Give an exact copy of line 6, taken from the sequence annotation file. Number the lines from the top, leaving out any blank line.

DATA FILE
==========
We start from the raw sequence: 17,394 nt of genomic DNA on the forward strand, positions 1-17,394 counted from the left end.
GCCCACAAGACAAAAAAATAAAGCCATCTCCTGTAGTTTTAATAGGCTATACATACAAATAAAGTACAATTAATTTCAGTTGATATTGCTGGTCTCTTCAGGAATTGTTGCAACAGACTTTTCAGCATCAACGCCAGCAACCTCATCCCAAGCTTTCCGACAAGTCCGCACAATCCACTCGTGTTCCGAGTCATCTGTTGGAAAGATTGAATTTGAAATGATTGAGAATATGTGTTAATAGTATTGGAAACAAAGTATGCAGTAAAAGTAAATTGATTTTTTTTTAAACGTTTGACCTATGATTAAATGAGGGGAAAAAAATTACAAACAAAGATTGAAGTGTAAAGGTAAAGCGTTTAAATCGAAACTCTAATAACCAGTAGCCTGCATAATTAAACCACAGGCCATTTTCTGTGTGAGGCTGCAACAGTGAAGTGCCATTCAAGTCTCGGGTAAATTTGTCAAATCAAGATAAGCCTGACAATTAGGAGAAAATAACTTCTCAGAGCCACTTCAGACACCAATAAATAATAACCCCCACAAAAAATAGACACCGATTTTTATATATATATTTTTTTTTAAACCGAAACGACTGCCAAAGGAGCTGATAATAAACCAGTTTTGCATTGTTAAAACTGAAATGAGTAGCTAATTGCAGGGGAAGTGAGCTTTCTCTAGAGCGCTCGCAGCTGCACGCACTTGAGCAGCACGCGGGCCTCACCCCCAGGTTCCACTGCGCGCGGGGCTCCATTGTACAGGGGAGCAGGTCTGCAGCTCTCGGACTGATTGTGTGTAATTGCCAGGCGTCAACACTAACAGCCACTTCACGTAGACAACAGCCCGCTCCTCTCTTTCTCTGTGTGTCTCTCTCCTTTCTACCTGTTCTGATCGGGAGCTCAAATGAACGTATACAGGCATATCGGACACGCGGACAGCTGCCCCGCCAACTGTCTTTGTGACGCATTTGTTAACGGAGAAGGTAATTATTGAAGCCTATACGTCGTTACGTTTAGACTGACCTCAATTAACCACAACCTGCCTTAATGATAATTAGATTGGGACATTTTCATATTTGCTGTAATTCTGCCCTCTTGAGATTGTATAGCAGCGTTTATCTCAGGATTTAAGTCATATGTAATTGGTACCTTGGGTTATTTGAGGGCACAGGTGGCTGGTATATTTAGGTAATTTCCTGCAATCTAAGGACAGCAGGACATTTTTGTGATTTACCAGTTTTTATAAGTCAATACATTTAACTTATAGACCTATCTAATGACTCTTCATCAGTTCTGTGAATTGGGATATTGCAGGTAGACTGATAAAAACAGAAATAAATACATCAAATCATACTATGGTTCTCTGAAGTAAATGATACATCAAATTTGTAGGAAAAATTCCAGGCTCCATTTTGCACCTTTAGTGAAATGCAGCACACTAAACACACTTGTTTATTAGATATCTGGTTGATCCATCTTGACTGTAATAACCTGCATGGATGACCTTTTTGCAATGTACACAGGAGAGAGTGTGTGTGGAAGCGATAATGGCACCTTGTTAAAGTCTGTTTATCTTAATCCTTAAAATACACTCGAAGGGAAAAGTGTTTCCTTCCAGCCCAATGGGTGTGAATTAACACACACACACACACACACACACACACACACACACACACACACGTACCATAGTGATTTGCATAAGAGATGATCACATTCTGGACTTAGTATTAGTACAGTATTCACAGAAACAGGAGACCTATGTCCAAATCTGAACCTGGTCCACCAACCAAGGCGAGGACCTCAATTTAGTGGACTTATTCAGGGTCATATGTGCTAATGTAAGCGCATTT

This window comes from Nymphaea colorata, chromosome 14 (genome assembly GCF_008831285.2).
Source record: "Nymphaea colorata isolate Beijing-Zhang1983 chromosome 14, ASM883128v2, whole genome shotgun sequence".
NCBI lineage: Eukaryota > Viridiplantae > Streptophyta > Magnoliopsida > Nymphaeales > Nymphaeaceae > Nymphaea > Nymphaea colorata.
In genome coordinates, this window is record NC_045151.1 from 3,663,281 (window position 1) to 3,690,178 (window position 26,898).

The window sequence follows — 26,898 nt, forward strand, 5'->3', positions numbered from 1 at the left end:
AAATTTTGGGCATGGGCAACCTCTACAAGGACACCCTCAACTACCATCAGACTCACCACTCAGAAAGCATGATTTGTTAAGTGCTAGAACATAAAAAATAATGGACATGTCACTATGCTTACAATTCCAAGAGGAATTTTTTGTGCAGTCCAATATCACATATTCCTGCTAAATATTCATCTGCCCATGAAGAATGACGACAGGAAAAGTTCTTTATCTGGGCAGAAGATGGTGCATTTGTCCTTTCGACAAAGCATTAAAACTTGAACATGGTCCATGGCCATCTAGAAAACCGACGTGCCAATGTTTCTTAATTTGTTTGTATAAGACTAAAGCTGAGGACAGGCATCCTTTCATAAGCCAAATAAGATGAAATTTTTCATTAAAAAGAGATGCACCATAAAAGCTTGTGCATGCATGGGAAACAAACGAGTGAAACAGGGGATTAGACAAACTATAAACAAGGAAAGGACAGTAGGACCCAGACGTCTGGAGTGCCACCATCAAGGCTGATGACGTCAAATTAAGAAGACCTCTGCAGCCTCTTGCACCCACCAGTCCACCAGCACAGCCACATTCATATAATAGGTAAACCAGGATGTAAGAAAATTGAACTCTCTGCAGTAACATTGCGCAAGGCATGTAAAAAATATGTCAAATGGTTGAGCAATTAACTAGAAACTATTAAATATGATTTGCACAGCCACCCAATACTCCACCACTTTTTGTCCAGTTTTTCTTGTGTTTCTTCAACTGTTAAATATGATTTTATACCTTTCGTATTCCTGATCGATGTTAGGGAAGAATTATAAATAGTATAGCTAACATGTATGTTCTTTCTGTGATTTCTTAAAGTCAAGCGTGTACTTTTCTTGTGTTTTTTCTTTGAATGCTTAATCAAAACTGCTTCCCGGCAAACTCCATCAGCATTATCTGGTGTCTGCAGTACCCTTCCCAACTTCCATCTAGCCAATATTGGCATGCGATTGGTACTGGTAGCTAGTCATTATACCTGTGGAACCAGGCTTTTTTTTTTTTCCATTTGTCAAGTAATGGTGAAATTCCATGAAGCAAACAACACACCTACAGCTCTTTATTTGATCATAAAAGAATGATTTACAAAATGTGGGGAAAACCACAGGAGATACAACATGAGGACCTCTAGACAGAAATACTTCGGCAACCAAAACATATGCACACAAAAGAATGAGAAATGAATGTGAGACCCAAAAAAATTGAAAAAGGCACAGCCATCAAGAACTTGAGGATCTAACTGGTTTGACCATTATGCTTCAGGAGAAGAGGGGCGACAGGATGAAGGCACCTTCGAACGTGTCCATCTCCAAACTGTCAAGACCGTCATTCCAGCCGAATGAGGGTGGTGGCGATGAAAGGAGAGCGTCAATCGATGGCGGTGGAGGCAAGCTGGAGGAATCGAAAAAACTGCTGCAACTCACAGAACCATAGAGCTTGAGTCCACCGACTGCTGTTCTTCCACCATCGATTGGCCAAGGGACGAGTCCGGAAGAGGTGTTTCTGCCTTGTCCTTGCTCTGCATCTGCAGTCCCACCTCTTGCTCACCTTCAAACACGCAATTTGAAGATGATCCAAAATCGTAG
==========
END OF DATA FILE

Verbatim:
In genome coordinates, this window is record NC_045151.1 from 3,663,281 (window position 1) to 3,690,178 (window position 26,898).